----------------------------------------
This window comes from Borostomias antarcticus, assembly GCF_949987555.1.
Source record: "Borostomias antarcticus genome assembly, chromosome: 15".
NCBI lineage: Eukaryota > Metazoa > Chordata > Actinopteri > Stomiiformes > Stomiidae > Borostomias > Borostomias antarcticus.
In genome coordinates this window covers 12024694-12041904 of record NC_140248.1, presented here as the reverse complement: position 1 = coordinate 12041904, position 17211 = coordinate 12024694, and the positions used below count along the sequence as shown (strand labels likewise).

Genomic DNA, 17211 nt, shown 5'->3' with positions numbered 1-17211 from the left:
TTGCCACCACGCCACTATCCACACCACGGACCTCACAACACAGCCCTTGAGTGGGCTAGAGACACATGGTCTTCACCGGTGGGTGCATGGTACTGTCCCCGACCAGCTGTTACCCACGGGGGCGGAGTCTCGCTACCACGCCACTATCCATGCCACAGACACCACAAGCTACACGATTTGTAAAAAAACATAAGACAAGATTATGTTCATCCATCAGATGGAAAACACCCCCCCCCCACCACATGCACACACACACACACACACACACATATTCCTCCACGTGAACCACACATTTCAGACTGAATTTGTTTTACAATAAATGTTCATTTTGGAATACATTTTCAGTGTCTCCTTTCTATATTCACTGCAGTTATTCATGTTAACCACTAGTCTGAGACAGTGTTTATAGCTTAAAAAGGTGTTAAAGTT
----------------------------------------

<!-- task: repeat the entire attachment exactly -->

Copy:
This window comes from Borostomias antarcticus, assembly GCF_949987555.1.
Source record: "Borostomias antarcticus genome assembly, chromosome: 15".
NCBI lineage: Eukaryota > Metazoa > Chordata > Actinopteri > Stomiiformes > Stomiidae > Borostomias > Borostomias antarcticus.
In genome coordinates this window covers 12024694-12041904 of record NC_140248.1, presented here as the reverse complement: position 1 = coordinate 12041904, position 17211 = coordinate 12024694, and the positions used below count along the sequence as shown (strand labels likewise).

Genomic DNA, 17211 nt, shown 5'->3' with positions numbered 1-17211 from the left:
TTGCCACCACGCCACTATCCACACCACGGACCTCACAACACAGCCCTTGAGTGGGCTAGAGACACATGGTCTTCACCGGTGGGTGCATGGTACTGTCCCCGACCAGCTGTTACCCACGGGGGCGGAGTCTCGCTACCACGCCACTATCCATGCCACAGACACCACAAGCTACACGATTTGTAAAAAAACATAAGACAAGATTATGTTCATCCATCAGATGGAAAACACCCCCCCCCCACCACATGCACACACACACACACACACACACATATTCCTCCACGTGAACCACACATTTCAGACTGAATTTGTTTTACAATAAATGTTCATTTTGGAATACATTTTCAGTGTCTCCTTTCTATATTCACTGCAGTTATTCATGTTAACCACTAGTCTGAGACAGTGTTTATAGCTTAAAAAGGTGTTAAAGTT